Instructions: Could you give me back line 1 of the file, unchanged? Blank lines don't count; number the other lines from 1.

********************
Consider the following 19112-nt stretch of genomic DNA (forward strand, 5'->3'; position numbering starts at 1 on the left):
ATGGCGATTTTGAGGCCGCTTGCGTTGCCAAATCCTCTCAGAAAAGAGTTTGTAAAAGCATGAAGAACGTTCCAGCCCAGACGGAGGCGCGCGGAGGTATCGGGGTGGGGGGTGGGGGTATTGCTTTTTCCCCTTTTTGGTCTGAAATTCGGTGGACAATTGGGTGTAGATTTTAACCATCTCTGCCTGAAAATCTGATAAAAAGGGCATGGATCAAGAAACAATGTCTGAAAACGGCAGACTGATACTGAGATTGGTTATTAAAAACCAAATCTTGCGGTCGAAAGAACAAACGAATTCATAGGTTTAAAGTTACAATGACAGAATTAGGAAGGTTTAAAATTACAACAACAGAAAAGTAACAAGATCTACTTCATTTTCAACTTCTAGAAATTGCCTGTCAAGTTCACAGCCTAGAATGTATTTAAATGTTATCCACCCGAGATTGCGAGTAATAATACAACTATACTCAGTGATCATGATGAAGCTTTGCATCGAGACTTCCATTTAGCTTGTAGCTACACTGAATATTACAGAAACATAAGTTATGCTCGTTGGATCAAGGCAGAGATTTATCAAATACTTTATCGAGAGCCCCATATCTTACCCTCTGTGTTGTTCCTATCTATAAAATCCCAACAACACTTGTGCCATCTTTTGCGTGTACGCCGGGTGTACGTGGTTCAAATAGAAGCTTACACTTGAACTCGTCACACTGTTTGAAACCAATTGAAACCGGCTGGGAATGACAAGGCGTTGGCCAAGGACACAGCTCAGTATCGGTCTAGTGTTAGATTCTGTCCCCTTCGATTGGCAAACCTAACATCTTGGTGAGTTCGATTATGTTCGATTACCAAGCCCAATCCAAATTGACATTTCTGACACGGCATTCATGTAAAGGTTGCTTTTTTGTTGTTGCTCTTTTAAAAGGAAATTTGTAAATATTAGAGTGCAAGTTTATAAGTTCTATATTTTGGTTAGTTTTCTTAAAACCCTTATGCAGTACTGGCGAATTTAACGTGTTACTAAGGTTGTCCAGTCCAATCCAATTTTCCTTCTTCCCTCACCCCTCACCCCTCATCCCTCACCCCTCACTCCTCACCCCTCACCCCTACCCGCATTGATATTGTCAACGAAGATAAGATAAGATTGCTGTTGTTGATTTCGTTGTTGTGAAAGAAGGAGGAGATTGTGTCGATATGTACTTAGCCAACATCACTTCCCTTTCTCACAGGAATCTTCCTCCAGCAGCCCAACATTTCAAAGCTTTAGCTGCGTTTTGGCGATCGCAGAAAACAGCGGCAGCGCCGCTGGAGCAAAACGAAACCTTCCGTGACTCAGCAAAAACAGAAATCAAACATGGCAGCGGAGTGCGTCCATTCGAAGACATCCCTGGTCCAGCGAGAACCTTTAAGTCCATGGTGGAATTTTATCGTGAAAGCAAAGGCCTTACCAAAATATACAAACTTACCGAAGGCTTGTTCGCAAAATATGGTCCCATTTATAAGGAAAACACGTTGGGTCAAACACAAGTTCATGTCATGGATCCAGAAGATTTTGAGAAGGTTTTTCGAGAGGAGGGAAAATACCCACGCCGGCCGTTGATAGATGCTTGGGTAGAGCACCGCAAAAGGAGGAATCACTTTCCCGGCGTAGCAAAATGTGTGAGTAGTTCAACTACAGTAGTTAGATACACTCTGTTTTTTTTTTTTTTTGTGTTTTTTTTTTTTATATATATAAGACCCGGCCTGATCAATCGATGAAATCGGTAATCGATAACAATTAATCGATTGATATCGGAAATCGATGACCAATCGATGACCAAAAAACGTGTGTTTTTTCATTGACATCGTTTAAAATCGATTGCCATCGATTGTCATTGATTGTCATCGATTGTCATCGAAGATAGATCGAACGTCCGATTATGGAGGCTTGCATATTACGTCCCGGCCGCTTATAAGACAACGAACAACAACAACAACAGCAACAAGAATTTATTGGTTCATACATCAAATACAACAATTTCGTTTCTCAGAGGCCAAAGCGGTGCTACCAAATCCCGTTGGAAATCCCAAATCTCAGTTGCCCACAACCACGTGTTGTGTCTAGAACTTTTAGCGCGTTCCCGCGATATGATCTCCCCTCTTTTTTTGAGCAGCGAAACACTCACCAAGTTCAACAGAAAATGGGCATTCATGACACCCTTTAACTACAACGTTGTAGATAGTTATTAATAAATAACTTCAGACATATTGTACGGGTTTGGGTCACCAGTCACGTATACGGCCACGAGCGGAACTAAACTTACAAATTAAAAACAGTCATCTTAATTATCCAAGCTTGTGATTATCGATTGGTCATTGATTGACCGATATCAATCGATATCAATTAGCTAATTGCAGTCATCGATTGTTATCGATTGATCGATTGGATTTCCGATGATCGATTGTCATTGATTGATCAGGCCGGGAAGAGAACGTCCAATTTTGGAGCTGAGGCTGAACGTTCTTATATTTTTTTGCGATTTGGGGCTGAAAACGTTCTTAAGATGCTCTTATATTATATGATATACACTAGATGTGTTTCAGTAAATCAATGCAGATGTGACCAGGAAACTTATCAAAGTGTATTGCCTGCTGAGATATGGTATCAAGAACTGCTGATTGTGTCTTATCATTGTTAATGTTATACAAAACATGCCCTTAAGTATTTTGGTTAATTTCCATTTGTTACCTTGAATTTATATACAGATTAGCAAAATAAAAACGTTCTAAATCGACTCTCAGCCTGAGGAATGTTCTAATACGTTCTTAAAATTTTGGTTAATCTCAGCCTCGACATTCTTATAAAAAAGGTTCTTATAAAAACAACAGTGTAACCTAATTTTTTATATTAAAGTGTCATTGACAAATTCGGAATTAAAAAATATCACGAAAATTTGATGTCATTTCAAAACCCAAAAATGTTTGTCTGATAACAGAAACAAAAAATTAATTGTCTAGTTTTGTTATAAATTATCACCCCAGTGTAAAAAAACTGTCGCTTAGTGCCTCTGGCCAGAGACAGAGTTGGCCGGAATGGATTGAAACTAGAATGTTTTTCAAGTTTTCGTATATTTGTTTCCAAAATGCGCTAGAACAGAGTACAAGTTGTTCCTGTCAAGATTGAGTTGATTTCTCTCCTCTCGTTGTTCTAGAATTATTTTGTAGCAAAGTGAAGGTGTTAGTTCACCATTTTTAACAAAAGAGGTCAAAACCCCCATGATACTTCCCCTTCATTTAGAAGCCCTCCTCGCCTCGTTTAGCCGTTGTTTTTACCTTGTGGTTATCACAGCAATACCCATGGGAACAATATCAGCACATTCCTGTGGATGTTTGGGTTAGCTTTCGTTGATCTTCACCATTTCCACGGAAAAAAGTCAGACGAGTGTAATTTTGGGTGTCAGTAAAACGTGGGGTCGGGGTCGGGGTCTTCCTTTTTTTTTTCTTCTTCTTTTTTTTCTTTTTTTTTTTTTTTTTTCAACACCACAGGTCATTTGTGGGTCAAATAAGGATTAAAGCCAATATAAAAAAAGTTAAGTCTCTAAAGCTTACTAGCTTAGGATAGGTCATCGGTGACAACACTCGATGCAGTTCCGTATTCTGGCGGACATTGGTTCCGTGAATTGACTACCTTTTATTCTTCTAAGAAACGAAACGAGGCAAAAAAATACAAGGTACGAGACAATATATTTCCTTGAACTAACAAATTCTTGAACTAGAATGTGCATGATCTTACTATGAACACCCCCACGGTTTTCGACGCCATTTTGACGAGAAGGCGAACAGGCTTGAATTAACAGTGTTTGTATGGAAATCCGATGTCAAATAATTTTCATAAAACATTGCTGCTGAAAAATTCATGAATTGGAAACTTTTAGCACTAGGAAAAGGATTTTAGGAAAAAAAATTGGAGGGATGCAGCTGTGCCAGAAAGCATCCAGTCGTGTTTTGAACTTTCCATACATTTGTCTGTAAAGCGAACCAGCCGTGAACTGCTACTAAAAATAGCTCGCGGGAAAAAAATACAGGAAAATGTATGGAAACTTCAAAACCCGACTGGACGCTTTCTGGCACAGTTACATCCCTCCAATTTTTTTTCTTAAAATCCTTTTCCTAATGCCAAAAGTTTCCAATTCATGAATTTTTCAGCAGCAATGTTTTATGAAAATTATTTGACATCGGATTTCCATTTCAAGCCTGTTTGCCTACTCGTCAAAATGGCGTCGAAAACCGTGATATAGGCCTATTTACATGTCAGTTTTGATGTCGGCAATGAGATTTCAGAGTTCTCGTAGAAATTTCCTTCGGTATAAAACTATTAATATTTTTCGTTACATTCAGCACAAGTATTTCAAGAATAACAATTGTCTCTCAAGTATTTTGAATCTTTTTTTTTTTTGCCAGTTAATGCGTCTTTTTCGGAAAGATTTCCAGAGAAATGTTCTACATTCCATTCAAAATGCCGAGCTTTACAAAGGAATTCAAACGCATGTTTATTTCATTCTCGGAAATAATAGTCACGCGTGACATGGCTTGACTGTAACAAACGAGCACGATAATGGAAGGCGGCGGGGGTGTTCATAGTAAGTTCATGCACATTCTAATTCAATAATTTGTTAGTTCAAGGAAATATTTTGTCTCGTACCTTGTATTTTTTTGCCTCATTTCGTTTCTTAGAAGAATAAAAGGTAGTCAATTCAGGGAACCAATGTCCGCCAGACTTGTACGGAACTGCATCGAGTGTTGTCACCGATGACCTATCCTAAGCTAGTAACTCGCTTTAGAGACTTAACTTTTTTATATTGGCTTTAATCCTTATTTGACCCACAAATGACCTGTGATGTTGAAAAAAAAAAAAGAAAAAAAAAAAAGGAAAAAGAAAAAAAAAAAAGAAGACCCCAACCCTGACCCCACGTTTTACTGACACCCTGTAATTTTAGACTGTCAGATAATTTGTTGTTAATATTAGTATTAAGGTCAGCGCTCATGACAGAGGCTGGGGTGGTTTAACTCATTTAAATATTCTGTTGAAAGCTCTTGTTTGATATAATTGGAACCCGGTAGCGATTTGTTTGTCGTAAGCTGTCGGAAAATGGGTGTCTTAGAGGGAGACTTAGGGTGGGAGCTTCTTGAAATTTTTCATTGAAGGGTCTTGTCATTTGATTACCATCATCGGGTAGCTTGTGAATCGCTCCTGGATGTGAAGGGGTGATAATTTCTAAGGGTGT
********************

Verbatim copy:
Consider the following 19112-nt stretch of genomic DNA (forward strand, 5'->3'; position numbering starts at 1 on the left):